A Possible Solution
I offered Marcus what I thought would be fair solution to square things up; if Corley’s could have the same 2008 MKZ, with the same options, the same mileage, though with the AWD that we should have had all-along, a straight-across trade would be “fair”. Since that scenario would be very difficult in reality to have; I thought a retail-value trade (again, at the retail value for the AWD car that we should have had) would also be fair. In looking up “Retail Book” for a 2008 AWD MKZ; fully-loaded like ours, Marcus Corley found a book price of $23,400. Here’s where things got difficult.
After a few days, Marcus Corley told us that he could not find a similar or later-model-year used AWD MKZ to be purchased inter-dealer and trucked in. This is obviously not true; what he meant to say was that he couldn’t find a used car that Corley’s could make a fat-enough profit on. They could have just made this right, passed the car through to us from another dealer without making a profit and doing what was best for us; the customer!
Corley’s then offered to sell us a new 2011 MKZ AWD, missing some key options that we now have and like. Again, we didn’t really want a new car, then or now. It was at this time their goals because obvious, we were just normal clients that had no claim to anything. I saw an offer to buy our trade for $16,000 (wholesale book on a 2008 FWD MKZ); then a second offer to pay more for our trade but marking up the new car price to $2000 above sticker price. This is a common tactic used in selling cars where they up the trade price and selling price by the same amount. In short, Corley’s was not offering us anything beyond lip-service to the admitted fact that we didn’t get the car we ordered last May.
A Customer Scorned
I sent a letter to Corley’s on December 29, 2010 explaining everything that’s written above. Most customers would start a web site to get even; most wouldn’t. So as I thought, once I sent an email to get my story in writing to solidify my position, Corley’s would slink through the only exit, claiming the odometer statement CLEARLY STATED what we had purchased. Also, apparently our insurance information faxed to them by Farmers some time after the contract was signed apparently said “2wd”. To me, this only underscores the dealerships responsibility to have known they didn’t deliver an AWD car to us. I now know the 7th digit of the VIN identifies the drive-train of an MKZ. Corley’s should have already known that and I can only feel this means the deception ran beyond the now-fired sales manager.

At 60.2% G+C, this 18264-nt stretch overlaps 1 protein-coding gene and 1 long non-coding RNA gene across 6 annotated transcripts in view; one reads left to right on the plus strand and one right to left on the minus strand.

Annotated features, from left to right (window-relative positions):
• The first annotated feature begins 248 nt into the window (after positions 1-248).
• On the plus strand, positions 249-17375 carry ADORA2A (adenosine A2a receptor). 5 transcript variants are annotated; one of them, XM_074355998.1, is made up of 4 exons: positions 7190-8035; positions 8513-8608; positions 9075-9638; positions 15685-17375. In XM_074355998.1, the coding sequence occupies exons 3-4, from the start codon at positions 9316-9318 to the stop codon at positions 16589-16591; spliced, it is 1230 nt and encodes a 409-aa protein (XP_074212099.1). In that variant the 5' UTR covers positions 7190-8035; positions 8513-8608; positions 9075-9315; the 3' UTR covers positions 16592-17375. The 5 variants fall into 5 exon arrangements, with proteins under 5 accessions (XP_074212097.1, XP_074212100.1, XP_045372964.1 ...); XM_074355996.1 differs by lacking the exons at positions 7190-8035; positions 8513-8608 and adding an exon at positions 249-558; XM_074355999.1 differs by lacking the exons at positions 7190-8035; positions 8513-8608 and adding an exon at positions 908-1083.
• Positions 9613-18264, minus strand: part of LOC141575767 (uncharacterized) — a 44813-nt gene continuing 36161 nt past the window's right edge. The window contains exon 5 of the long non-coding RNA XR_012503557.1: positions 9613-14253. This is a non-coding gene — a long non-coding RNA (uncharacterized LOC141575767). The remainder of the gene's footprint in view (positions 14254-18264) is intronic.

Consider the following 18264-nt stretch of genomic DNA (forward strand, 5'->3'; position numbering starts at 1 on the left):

From Corley’s e-Mail Reply – December 29, 2010
“After review of your email I would first like to say we don’t base our business by misleading our customers. If you review your contract on your odometer disclosure statement it is clearly stated the vehicle is FWD, also on the insurance card that the insurance company provided states the vehicle is 2WD as well. Furthermore, we would be happy to sell you a 2010 Lincoln MKZ AWD and trade in your vehicle at market value, otherwise we consider this matter resolved. If I can be of further assistance please do not hesitate to contact me.”
With all their initial concerns suddenly evaporated, Corley’s did nothing wrong. I guess requesting AWD, ordering an AWD vehicle, and paying an AWD price IN NO WAY would be indicative that Corley’s should have ACTUALLY DELIVERD an AWD vehicle. With the “Mileage Certification” practically screaming FWD at us that nothing we asked for was actually part of the deal, we obviously had no claim to an AWD vehicle. We were actually looking at the mileage number on that document, no so-much the vehicle description that would hold the key to our entire deal.
Corley’s made a huge profit last May selling us 2008 MKZ with FWD for $28,995 and frankly should certainly give back the fraudulent portion of those profits. We now need to trade or sell our car that is of no use to us in winter. Because we only have a FWD version, wholesale book is only like $16,000 (now THAT’S DEPRECIATION!). In reality, this whole affair has cost us $7,400, or the difference on a 2008 MKZ between FWD wholesale book and AWD retail book. I guess we should have just bought a new car!
Corley’s blamed an unscrupulous sales-manager for the deception. Once this was known and Eddie Corley did nothing to rectify the situation, to make his customer whole, I can clearly say that the dishonesty at Corley’s goes all the way to the TOP.
Thank you for taking the time to read our story. I would advise you to NEVER DEAL with the Corley Automotive organization. If you choose to deal with them, take a lawyer to look over your deal.
One last note: The Lincoln we purchased actually did depreciate at a much higher rate than other vehicles we drove. We have since ended up purchasing an AWD Infiniti G35X that had only dropped about $2000 in price as a similar vehicle we test-drove last May. The Lincoln was nice, performed well, but had a much-larger price drop in 8 months than the Infiniti G! On 3/11/2014 4:52:50 PM FRTDRMROSE7 wrote:
Rick (sales manager) knowingly sold us alease return S60 that had been in a collisio. This was not disclosed to us. When I returned the vehicle to trade he was going to give us fair value as if it had not been wrecked, purchased a Mercedesand he then tacked on the extra he had to give us on the Volvo. This guy is a thief and Mr Corley supports him. DO NOT PURCHASE ANYTHING FROM CORLEYS, YOU WILL REGRET IT!!!